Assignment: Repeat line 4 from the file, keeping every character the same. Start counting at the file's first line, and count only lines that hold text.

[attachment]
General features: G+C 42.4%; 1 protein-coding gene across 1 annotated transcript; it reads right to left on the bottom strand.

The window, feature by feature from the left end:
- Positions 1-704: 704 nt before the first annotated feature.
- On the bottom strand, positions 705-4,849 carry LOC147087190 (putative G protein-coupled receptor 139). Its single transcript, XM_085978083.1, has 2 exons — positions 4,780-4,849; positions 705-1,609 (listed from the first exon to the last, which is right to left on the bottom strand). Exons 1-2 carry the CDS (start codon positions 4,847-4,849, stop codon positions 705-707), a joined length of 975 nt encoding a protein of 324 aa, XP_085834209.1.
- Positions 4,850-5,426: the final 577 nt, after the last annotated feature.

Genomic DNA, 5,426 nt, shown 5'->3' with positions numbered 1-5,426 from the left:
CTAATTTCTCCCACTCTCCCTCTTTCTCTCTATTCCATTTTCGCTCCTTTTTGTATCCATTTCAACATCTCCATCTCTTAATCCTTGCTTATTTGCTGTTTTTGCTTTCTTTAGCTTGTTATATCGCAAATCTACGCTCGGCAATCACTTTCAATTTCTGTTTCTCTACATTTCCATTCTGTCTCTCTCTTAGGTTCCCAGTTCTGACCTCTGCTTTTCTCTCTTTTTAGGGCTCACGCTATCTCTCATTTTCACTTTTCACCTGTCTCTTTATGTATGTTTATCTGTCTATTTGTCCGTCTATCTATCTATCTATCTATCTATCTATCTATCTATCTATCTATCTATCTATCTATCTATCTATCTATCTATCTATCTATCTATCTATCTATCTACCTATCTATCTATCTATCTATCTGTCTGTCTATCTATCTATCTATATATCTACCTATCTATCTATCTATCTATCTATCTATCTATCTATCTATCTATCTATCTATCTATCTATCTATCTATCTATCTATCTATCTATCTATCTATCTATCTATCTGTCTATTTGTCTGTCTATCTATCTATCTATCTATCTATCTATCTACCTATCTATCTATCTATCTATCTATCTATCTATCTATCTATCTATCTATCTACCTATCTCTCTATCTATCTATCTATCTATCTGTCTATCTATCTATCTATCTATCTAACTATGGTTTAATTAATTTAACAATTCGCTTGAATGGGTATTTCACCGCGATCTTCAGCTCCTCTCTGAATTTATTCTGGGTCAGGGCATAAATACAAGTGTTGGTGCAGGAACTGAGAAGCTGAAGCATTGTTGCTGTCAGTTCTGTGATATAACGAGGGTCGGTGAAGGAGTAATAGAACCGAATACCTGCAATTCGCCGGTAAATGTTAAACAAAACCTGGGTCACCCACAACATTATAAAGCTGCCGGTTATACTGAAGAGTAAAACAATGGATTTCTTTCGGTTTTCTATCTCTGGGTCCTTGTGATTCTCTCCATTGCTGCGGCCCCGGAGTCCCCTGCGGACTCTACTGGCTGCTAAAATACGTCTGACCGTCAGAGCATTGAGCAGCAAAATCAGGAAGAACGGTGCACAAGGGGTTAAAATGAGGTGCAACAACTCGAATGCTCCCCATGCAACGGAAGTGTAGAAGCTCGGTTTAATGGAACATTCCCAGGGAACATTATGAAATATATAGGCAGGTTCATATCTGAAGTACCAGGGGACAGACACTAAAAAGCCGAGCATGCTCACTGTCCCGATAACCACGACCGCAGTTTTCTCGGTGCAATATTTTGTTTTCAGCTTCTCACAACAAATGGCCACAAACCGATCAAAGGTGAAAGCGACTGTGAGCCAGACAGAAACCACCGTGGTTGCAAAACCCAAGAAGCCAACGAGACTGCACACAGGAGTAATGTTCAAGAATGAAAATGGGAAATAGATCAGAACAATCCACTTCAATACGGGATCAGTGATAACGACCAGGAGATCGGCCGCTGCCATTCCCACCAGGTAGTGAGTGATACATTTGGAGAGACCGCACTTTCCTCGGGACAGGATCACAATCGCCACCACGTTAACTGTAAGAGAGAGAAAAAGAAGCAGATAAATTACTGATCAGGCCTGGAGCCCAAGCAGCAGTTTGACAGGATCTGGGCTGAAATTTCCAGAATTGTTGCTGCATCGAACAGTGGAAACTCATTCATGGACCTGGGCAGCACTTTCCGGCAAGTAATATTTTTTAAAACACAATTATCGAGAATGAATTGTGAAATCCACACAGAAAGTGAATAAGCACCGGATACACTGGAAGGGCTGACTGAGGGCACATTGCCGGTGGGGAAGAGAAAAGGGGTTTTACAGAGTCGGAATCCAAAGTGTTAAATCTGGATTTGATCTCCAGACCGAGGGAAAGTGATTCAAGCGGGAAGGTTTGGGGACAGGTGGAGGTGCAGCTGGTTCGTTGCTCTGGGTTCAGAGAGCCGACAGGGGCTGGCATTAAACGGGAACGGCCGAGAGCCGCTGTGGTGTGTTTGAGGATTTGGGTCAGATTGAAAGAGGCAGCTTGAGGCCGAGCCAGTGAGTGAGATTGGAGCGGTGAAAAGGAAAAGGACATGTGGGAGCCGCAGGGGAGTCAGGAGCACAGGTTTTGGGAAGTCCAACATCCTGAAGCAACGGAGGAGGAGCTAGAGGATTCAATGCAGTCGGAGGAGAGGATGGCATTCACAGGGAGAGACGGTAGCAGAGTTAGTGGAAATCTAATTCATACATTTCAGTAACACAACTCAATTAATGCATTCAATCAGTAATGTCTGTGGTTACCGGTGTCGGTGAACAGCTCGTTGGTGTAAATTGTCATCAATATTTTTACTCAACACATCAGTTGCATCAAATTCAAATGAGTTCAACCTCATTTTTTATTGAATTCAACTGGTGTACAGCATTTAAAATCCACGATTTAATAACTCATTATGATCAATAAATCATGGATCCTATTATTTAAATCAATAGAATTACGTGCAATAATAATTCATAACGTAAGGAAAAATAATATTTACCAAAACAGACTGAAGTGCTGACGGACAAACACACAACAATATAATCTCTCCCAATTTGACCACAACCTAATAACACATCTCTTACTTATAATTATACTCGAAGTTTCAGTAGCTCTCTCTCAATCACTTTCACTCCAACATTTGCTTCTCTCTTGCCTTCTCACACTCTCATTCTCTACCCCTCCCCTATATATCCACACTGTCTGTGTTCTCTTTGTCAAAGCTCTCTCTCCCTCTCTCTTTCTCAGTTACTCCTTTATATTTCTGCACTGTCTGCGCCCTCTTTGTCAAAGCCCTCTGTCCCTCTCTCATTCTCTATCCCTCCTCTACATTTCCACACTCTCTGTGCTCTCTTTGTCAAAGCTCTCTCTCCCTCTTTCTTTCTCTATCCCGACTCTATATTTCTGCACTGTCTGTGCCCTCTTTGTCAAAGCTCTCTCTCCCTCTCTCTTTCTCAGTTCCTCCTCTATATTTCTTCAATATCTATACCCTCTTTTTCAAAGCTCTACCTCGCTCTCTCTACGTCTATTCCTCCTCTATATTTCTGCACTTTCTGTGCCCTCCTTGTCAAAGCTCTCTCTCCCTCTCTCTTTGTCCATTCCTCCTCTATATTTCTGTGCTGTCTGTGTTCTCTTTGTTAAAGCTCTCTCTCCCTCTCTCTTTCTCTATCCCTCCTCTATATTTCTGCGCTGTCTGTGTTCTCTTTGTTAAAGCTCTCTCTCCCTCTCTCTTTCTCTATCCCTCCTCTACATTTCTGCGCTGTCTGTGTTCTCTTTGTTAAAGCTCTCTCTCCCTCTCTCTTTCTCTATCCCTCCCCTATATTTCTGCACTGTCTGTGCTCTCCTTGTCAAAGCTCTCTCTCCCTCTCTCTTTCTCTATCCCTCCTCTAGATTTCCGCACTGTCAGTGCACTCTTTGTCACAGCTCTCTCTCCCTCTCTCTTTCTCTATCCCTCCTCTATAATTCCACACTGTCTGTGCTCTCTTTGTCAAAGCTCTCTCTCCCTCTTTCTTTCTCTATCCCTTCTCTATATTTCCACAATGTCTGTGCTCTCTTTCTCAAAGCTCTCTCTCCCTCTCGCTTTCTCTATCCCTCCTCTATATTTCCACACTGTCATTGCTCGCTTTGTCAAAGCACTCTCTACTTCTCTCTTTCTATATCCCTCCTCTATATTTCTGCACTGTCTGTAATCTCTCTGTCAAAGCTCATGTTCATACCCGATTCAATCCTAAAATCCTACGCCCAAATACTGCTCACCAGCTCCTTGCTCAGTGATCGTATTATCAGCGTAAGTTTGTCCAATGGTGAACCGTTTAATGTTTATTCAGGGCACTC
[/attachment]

- On the bottom strand, positions 705-4,849 carry LOC147087190 (putative G protein-coupled receptor 139). Its single transcript, XM_085978083.1, has 2 exons — positions 4,780-4,849; positions 705-1,609 (listed from the first exon to the last, which is right to left on the bottom strand). Exons 1-2 carry the CDS (start codon positions 4,847-4,849, stop codon positions 705-707), a joined length of 975 nt encoding a protein of 324 aa, XP_085834209.1.